OCEANSIDE, Calif. (AP) -- In a story Oct. 19 about the discovery of a rare oarfish on a Southern California beach, The Associated Press erroneously reported the name of the oceanographic institution contacted by Oceanside police. The organization is Scripps Institution of Oceanography at the University of California, San Diego, not The Scripps Research Institute.
A corrected version of the story is below:
New 14-foot 'sea serpent' found in Southern Calif.
For 2nd time in a week, a 'sea serpent' attracts gawkers on Southern California beach
OCEANSIDE, Calif. (AP) -- For the second time in less than a week, a "sea serpent" attracted gawkers on a Southern California beach.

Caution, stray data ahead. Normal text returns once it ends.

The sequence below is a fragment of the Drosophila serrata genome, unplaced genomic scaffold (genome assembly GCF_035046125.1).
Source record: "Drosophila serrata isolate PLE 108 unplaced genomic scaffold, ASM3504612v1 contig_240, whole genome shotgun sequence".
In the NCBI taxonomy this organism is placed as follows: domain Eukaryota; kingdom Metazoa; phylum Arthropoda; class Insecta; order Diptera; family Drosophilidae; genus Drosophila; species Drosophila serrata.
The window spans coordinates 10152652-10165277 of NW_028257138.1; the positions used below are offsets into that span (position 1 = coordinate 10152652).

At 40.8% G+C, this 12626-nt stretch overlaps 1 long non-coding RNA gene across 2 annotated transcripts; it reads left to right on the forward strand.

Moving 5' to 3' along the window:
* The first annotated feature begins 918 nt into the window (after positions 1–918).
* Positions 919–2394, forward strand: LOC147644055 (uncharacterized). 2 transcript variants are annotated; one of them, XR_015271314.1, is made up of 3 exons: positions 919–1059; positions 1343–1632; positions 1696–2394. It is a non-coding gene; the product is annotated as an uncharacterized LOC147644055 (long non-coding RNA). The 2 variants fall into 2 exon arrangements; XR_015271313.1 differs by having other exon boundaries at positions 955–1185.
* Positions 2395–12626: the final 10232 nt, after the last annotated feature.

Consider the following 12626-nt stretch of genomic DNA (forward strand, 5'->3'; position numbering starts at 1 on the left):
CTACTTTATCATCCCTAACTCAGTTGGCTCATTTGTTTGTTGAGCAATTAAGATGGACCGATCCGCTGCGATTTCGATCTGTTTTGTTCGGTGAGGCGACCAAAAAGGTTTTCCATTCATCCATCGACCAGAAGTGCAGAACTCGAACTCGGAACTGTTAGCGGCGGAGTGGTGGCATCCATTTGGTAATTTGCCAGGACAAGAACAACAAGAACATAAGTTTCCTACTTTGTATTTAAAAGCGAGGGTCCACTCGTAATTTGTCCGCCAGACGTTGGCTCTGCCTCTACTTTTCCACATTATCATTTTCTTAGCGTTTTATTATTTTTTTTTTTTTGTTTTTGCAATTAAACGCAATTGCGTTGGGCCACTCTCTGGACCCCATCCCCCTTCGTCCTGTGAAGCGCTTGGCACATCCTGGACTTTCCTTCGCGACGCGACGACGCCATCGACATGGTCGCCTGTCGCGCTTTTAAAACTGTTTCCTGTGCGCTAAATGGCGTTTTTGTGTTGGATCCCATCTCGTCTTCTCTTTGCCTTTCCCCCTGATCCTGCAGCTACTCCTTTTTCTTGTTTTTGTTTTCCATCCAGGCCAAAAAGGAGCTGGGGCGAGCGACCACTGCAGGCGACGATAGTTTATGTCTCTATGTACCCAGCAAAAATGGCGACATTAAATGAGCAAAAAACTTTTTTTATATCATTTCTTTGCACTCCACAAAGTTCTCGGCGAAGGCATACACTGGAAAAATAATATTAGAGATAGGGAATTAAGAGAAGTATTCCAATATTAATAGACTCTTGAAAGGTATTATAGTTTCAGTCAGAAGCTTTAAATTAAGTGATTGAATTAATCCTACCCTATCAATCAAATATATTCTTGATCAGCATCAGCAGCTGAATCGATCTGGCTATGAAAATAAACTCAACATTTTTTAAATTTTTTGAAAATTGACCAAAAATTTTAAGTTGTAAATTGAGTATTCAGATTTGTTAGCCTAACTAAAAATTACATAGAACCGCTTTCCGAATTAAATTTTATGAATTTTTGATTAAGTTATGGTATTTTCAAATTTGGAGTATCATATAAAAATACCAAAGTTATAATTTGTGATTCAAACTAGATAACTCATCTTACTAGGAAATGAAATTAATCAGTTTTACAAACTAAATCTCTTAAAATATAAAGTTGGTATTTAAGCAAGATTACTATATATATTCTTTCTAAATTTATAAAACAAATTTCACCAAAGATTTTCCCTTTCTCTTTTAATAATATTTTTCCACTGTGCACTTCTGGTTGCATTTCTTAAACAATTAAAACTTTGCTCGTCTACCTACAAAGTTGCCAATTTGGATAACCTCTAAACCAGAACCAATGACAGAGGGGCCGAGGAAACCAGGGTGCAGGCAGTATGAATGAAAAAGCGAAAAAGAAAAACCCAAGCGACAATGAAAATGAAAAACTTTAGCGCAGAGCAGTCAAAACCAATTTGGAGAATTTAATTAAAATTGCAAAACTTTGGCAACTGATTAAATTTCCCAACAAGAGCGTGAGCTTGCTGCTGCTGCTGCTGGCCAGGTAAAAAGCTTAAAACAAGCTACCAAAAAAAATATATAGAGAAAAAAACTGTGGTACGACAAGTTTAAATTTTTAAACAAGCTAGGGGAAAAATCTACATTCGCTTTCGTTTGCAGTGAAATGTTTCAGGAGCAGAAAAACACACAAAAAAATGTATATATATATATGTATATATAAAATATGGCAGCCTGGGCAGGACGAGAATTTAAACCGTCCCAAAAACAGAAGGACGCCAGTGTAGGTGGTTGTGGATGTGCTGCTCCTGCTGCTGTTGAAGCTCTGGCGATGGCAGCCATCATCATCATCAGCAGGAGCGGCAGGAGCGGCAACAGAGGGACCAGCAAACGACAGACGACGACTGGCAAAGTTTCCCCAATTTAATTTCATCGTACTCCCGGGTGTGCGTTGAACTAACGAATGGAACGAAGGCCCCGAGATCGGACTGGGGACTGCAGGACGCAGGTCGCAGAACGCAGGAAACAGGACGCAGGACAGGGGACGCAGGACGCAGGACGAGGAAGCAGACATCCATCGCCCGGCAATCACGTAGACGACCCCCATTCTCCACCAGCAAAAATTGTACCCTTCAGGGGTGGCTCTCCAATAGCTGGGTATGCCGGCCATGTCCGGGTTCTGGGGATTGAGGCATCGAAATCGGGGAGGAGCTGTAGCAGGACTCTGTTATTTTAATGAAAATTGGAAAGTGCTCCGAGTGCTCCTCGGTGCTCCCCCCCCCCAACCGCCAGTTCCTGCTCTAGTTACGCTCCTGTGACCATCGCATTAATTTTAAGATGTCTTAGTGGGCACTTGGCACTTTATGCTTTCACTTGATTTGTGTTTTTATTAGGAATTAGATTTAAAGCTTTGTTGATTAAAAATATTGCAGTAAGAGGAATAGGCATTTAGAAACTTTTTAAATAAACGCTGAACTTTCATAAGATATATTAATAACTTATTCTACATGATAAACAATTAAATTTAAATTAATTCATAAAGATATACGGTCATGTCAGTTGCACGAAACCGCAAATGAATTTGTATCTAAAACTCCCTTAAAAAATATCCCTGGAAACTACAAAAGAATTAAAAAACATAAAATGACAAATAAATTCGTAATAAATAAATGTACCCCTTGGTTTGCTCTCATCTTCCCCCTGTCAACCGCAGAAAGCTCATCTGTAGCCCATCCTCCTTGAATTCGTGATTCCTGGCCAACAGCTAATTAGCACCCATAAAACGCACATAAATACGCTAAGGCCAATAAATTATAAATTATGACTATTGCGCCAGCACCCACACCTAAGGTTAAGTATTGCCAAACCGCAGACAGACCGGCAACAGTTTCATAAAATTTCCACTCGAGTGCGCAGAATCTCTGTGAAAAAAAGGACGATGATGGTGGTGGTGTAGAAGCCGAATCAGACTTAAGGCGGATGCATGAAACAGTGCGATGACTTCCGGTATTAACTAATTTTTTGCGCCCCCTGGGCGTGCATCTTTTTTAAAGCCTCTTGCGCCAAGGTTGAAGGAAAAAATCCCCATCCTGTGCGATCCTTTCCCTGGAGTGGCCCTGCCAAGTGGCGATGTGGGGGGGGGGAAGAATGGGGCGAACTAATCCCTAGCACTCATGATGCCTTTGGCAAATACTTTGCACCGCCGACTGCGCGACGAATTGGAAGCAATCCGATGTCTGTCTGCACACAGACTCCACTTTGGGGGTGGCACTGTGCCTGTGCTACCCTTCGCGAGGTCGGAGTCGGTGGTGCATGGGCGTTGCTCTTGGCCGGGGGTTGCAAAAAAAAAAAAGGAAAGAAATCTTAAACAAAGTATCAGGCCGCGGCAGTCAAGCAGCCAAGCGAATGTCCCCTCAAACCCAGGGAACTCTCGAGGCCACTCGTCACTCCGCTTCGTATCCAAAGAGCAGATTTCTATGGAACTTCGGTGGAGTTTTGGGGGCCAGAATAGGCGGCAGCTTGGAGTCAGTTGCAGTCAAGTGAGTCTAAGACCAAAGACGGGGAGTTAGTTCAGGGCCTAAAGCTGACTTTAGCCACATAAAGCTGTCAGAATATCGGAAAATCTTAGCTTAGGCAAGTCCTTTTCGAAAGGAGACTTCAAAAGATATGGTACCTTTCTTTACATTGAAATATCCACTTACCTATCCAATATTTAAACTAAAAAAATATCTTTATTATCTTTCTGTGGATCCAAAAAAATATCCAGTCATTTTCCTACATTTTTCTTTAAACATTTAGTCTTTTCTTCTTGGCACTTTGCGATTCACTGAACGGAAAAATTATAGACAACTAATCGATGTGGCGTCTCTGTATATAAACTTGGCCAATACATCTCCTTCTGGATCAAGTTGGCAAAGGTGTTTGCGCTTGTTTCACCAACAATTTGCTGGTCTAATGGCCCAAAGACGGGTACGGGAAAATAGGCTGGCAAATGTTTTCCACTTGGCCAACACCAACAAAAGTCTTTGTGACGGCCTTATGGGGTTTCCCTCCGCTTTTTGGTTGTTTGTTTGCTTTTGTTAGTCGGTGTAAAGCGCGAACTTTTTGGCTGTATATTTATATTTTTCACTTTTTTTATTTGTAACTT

This time the rare, snakelike oarfish washed up Friday afternoon in Oceanside.
U-T San Diego reported (http://bit.ly/19Zy2JS) that it measured nearly 14 feet long and attracted a crowd of up to 75 people.
Oceanside police contacted SeaWorld San Diego, Scripps Institution of Oceanography at the University of California, San Diego and the National Oceanic and Atmospheric Administration. Someone from NOAA retrieved the carcass, which was cut into sections for later study.
While it's unusual to find the deep-water fish near shore, on Sunday a snorkeler off Catalina Island found an 18-foot-long oarfish and dragged it onto the beach with the help of a dozen other people.
According to the Catalina Island Marine Institute, oarfish can grow to more than 50 feet, making them the longest bony fish in the world.
They are likely responsible for sea serpent legends throughout history.
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